Let’s just get this out of the way: the most honest way to quantify Alex Lehmann’s Acidman is as thoroughly mid. The film stars Dianna Agron, alum of the Ryan Murphy school of acting, as Maggie, daughter to Thomas Haden Church’s Loyd. Maggie, seeking some kind of reconnection with her estranged father, treks across the country to visit him in his remote Pacific Northwest trailer. Upon arrival, she finds that her father has come to believe three hovering dots on the horizon are aliens with whom he must communicate. As the two embark on the process of getting to know each other again, she humors his eccentricities, even joining him on his nightly jaunts to talk to the extraterrestrial beings. But when Maggie attempts to break through existing walls with her father and gain some clarity on her abandonment, he seems to dissociate, staring off into the distance until the situation passes. It proceeds this way until the film’s climax, wherein Loyd’s dog is shot by a local hunter while under Maggie’s care. Predictably, this sets off an emotional reckoning in Loyd, and he is finally able to have a meaningful conversation with Maggie, who it turns out has some big news of her own to share. It’s all perfectly fine, and the film’s essential problem is that… it’s all perfectly fine.
The script, which is typically where such small-scale character dramas earn their stripes, is… perfectly fine (okay, retiring that joke). Featured are the predictable daddy issues beats and the requisite heartwarming interactions, mostly of the usual flavor though thankfully without skewing too maudlin (despite a snot-filled monologue from Agron). Lehmann, who co-wrote the film with Chris Dowling, drew inspiration from his own reclusive father, but that intimacy with the material frustratingly never really registers or elevates this script above the standard fare. The performances are similarly sturdy but banal: Church is a tidy fit as the grisled conspiracy theorist, while Agron channels the necessary histrionics (see: snot) demanded of any deserted daughter role, but there isn’t much substantive ground on which either actor is able to find purchase. It’s a problem because, outside of Sameerah Luqmaan-Harris (who plays Charlie, a confidant for both Maggie and Loyd), it’s largely only the two of them on screen, but they don’t so much meaningfully engage with each other as they do throw words into the ether and hope viewers will read meaning into them. Lehmann chooses to shoot most of the film in handheld closeup, which at times works to build a deeper sense of disarray into Maggie and Loyd’s interactions, but quickly begins to feel like an aesthetic crutch, its overuse lessening any effect it otherwise has.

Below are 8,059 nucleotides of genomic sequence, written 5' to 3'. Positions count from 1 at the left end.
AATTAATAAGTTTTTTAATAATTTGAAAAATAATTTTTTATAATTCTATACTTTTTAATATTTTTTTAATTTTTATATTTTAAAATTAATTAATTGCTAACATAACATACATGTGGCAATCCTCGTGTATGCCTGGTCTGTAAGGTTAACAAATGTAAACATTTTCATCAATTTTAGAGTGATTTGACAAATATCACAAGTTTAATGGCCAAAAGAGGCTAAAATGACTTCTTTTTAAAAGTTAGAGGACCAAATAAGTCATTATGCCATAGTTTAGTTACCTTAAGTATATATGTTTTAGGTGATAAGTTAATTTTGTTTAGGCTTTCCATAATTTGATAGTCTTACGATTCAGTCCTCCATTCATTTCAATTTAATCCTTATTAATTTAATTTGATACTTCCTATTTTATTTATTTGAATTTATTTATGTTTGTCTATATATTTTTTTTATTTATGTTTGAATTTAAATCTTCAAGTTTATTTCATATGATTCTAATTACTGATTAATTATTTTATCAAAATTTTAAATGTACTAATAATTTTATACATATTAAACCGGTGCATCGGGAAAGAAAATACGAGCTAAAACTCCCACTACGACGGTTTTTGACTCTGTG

The film’s most interesting element, and the only aspect that inspires anything more than general apathy in the viewer, is its cinematography. Shot in the Rogue Valley of Oregon, DP John Matysiak takes full advantage of the region’s arresting natural landscapes and golden-hour sunsets, using this calm corner of the natural world to imbue an unexpected peace into the proceedings, tempering some of the overdramatics innate to the narrative. But like the use of handheld, these vistas begin to feel somewhat forced in the film’s second half, rendering but another ingredient in the rest of the film’s spoon-fed metaphorizing. By the end of Acidman, all of these mostly middling characteristics coalesce into an ending that viewers will have seen coming since the opening frames, and once again the film frustrates by leading the audience to the precipice of some sort of genuine, earned emotion, without actually getting there. Perhaps this is by design to some degree: it’s a familiar narrative tactic to edge viewers for a film’s duration until they are so desperate for climax that whatever ultimately comes feels like catharsis. But there’s simply too little here that rises above mediocrity for even that bit of audience finessing to fully distract. Viewers craving a dose of feels cinema will likely find Acidman diverting enough, maybe even lightly moving, but anyone looking for more than stimulus for an emotional response is sure to check out long before the end credits roll.
Published as part of InRO Weekly — Volume 1, Issue 14.